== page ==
HIV in Canada-Surveillance Report, 2016

Can Commun Dis Rep. 2017 Dec 7;43(12):248-256. doi: 10.14745/ccdr.v43i12a01.


Background: Human immunodeficiency virus (HIV) continues to be a global public health concern, with 2.1 million people newly infected in 2015. Although many high-income countries have noted decreasing rates of HIV, between 2013 and 2015 Canada's rates had stabilized at 5.8 per 100,000 population.

Objective: To provide a descriptive overview of reported cases of HIV in Canada up until 2016 by geographic location, sex, age group, exposure category and race/ethnicity, with a focus on the most recent data.

Methods: The Public Health Agency of Canada (PHAC) monitors HIV through the national HIV/AIDS Surveillance System (HASS), Immigration, Refugees and Citizenship Canada (IRCC), and the Canadian Perinatal HIV Surveillance Program (CPHSP). HASS is a passive, case-based system that collates non-nominal data voluntarily submitted by all Canadian provinces and territories. Data were also received from the IRCC and the CPHSP. Data were collated, tables and figures were prepared, then descriptive statistics were applied by PHAC and validated by each province and territory.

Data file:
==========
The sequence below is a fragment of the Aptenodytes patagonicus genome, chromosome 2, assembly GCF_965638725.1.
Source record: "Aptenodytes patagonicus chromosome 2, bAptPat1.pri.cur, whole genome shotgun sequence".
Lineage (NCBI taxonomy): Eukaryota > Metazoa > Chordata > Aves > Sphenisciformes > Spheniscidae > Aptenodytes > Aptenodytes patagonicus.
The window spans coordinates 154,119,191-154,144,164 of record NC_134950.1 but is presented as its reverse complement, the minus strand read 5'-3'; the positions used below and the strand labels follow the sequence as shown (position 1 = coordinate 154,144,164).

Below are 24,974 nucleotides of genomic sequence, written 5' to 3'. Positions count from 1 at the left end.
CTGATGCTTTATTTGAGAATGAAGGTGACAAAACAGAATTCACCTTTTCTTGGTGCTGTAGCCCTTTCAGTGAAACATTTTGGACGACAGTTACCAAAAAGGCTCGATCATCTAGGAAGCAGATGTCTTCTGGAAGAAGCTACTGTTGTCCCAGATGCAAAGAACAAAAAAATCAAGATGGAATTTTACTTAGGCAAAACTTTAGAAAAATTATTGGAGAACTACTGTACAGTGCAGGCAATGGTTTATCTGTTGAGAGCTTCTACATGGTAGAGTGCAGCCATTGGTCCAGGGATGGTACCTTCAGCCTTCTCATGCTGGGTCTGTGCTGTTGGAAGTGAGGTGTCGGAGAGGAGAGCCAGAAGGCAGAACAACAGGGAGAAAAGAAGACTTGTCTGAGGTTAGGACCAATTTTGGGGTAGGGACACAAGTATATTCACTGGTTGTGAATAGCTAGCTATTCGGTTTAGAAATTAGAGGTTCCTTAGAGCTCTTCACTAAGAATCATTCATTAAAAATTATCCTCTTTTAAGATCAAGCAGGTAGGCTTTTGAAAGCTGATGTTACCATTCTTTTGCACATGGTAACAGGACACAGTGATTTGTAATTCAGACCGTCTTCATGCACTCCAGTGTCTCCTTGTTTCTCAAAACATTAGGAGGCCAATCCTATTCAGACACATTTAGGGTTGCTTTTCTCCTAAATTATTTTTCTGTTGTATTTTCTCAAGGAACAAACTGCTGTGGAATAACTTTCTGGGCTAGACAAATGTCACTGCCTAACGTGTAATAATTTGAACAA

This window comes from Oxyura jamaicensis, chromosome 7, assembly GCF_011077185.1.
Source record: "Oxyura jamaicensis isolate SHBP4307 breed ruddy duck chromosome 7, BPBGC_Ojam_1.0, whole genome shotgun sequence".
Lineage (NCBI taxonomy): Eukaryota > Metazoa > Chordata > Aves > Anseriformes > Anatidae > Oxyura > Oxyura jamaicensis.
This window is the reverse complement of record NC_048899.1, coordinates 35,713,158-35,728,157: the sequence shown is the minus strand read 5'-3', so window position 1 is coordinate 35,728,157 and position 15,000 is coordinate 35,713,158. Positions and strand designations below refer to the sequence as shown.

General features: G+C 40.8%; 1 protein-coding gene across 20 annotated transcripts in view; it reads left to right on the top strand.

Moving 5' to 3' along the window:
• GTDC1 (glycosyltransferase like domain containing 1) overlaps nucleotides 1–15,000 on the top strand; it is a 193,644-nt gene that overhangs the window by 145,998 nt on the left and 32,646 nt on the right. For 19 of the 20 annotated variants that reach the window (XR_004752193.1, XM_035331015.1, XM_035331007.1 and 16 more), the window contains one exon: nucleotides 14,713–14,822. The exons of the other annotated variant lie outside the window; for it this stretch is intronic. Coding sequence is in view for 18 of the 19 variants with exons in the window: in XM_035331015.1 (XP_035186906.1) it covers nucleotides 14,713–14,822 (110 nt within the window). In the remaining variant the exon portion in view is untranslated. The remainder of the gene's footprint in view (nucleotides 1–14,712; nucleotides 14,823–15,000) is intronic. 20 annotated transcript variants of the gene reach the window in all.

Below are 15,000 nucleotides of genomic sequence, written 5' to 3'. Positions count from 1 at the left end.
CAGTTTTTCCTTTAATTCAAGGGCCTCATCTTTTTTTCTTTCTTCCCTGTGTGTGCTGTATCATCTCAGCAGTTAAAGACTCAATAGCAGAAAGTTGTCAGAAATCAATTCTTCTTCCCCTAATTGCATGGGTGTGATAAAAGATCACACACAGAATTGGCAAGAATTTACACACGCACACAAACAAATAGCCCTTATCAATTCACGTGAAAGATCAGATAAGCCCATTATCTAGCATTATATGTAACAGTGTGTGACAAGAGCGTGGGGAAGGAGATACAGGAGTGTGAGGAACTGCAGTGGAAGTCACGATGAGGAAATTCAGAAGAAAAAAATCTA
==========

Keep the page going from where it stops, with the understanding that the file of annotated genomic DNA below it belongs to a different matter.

Results: A total of 2,344 new diagnoses of HIV were reported in 2016 in Canada, with a cumulative total of 84,409 cases since 1985. The national diagnosis rate increased from 5.8 per 100,000 population in 2015 to 6.4 per 100,000 population in 2016. Saskatchewan reported the highest provincial diagnosis rate in 2016 (15.1 per 100,000 population). In 2016, 76.6% of reported HIV cases were among males. Adults aged 30-39 years old accounted for 28.7% of all reported cases. There was a similar age distribution of HIV cases between sexes with notable increases in the proportion of the 50 years and over age group over the past five years. The "men who have sex with men" exposure category continued to represent the largest number and proportion of all reported HIV cases in adults (44.1%). White (40.4%), Black (21.9%) and Indigenous (21.2%) race/ethnicity categories represented the largest proportions of cases.

Conclusion: In 2016, Canada saw a slight increase in the number and rate of reported HIV cases compared with previous years. Although the diagnostic rate was lower than in all years prior to 2012, it is the highest of the past five years. While a number of possibilities exist to explain this increase, further investigation and additional data are needed in order to determine the cause and significance.